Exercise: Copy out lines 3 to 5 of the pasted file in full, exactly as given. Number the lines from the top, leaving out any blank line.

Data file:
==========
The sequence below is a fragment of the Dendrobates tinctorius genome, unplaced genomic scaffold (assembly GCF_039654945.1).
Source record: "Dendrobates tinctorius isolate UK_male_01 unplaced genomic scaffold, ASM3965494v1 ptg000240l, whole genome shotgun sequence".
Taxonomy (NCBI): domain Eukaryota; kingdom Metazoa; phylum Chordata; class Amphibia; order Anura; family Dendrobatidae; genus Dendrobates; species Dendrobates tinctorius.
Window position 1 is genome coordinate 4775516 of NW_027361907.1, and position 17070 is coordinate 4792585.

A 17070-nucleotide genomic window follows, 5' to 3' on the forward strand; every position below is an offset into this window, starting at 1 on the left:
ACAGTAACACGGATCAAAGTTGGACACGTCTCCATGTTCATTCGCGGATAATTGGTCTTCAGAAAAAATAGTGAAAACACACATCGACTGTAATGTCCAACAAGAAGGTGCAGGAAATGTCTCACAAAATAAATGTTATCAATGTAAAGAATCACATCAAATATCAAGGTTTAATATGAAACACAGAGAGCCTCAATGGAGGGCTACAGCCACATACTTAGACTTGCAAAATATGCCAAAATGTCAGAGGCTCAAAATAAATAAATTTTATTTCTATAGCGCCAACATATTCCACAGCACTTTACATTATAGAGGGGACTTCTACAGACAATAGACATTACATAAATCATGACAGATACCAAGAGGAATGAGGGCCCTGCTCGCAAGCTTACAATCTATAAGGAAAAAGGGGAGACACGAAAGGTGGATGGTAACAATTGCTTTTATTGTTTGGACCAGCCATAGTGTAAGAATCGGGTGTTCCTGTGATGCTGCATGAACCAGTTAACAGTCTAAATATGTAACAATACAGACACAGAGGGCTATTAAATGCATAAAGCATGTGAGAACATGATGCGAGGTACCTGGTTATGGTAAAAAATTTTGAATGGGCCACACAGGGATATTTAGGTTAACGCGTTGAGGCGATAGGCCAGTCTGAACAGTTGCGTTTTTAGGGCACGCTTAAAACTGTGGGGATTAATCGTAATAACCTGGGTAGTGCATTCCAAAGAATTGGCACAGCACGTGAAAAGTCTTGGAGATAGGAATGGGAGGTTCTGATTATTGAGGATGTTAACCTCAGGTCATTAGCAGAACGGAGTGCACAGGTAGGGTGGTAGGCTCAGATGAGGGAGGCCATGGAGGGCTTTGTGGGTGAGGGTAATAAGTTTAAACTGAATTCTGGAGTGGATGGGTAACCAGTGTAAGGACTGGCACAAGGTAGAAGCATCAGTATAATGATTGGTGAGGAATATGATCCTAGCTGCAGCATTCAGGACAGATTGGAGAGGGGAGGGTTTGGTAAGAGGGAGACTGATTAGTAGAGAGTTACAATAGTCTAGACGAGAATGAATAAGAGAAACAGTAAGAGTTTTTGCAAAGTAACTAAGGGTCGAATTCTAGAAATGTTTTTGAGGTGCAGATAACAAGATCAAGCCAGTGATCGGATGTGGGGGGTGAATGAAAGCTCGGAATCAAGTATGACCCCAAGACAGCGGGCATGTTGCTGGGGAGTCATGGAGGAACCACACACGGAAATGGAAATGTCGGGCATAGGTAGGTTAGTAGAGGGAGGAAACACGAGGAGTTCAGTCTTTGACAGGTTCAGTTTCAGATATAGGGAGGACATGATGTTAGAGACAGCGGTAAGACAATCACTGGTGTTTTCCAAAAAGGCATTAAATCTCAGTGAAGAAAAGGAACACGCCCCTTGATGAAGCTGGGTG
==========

Taxonomy (NCBI): domain Eukaryota; kingdom Metazoa; phylum Chordata; class Amphibia; order Anura; family Dendrobatidae; genus Dendrobates; species Dendrobates tinctorius.
Window position 1 is genome coordinate 4775516 of NW_027361907.1, and position 17070 is coordinate 4792585.

A 17070-nucleotide genomic window follows, 5' to 3' on the forward strand; every position below is an offset into this window, starting at 1 on the left: